Associated with Botanic Garden and Botanical Museum, Freie Universität Berlin

First Science Café in Berlin

For the Science Café, we cooperated with Futurium, a new exhibition and event venue that has not yet officially opened. The Futurium organised workshop weeks on the question: “How do we want to live?” In this context the Science Café took place on June 3 on the topic “Save the world with the tomato on the balcony?”

Berlin's urban gardening scene is flourishing, but the idea is not new; even in the pre and post-war period and in the GDR, a lot of food was grown in the city for personal use. At the moment the garden movement is in competition with urgently needed apartments and there are plans to reduce the garden areas in favour of the construction of new apartments. Therefore, we discussed, above all, the justification and value of urban gardening.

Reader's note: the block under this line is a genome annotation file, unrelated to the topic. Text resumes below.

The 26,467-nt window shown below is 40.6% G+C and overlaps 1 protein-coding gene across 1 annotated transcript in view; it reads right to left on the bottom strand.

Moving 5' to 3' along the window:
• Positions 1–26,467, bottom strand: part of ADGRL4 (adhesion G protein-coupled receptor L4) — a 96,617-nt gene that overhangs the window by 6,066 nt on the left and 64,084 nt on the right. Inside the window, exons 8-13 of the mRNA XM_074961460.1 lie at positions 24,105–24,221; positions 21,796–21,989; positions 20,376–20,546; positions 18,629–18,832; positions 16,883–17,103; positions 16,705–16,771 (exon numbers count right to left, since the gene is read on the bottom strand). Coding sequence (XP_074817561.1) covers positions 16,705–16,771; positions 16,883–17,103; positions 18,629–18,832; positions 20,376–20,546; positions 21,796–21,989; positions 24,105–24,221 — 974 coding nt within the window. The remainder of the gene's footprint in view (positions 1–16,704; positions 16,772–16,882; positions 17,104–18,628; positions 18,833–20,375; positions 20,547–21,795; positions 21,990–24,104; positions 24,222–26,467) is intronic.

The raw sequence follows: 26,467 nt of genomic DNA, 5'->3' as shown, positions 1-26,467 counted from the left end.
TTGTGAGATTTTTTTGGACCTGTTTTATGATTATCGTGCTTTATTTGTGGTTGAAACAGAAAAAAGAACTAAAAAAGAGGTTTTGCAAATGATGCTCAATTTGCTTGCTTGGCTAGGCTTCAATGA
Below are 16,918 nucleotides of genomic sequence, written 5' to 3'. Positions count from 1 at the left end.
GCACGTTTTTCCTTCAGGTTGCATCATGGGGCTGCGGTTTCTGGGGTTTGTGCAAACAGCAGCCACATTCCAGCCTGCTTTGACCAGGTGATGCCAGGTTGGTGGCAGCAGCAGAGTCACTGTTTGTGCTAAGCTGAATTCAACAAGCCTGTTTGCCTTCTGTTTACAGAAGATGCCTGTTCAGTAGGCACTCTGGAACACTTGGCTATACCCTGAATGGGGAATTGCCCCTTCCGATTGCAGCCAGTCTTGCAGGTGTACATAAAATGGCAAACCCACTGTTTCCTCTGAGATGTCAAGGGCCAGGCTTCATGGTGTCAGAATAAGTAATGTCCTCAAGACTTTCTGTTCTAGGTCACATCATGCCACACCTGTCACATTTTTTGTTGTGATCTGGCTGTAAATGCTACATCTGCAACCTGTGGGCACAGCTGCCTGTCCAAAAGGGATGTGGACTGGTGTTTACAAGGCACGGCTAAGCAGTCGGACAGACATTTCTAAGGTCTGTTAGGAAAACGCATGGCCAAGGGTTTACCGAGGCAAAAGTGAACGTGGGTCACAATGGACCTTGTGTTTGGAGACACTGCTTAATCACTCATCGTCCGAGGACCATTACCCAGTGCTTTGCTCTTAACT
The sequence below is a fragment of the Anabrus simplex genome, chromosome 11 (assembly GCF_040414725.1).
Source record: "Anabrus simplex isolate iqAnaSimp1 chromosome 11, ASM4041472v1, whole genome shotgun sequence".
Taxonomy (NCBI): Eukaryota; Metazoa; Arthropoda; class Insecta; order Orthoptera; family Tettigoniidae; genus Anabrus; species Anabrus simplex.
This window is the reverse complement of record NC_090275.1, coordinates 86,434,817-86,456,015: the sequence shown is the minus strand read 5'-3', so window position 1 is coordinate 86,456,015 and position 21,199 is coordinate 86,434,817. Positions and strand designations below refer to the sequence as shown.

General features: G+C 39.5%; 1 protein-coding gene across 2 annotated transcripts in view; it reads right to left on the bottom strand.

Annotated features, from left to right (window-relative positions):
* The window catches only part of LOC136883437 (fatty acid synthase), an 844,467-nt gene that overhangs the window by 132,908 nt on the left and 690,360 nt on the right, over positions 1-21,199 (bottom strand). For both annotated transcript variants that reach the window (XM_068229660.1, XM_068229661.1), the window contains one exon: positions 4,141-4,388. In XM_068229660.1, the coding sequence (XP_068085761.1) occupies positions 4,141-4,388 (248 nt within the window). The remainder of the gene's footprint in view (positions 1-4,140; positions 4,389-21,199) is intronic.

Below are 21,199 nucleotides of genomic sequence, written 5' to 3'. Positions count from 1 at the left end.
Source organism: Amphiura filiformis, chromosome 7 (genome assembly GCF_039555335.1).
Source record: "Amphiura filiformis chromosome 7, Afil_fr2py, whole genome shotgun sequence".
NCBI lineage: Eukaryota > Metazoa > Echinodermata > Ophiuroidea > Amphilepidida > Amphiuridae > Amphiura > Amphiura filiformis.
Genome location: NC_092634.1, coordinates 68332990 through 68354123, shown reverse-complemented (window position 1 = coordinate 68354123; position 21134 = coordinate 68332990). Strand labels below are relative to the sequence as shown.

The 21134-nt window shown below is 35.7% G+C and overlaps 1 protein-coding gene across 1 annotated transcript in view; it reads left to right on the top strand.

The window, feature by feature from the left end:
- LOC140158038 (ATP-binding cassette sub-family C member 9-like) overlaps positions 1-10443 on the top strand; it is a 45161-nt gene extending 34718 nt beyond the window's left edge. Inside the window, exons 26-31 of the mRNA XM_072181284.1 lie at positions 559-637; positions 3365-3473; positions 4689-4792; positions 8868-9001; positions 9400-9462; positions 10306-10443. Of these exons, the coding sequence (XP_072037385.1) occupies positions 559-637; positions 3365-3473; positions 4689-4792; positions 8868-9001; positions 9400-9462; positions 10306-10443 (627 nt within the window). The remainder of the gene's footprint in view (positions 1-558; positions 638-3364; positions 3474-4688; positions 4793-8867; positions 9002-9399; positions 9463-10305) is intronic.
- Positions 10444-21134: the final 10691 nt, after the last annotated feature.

We talked about whether the new trend of producing food in cities (combined with urban gardening, the renaissance of allotments, and the edible city) can contribute to a healthier, more regional and more seasonal diet, but also to sustainable urban development. How effective can urban gardening be? Does it help the local and global climate?

Discussion at Berlin science cafe

Photo credit: Jonathan Augustin

Our discussion partners on the podium were an agricultural scientist doing research on this topic, an urban gardening representative, an allotment gardener and GDR contemporary witness, and an artist who deals with material cycles and composting.

The allotment gardener, who has been gardening for decades, said that allotments were used in the GDR to close supply gaps and supply the population with fruit and vegetables. The food produced there was even sold in shops. Today, however, the focus is on ecological gardening and the gardeners strive to garden in a climate-friendly way and to promote biodiversity. All discussion partners emphasised the importance of urban greens and the important role of urban gardening for social, ecological and climate concerns, but also for the appreciation of self-produced food. 

In addition to the experts, 25 visitors came who were even more interested in ecological issues and the effects of urban greenery in the fight against climate change than in the nutritional aspect of urban gardening.

Other science cafés on preservation of food and bees and pollination will follow in August and September.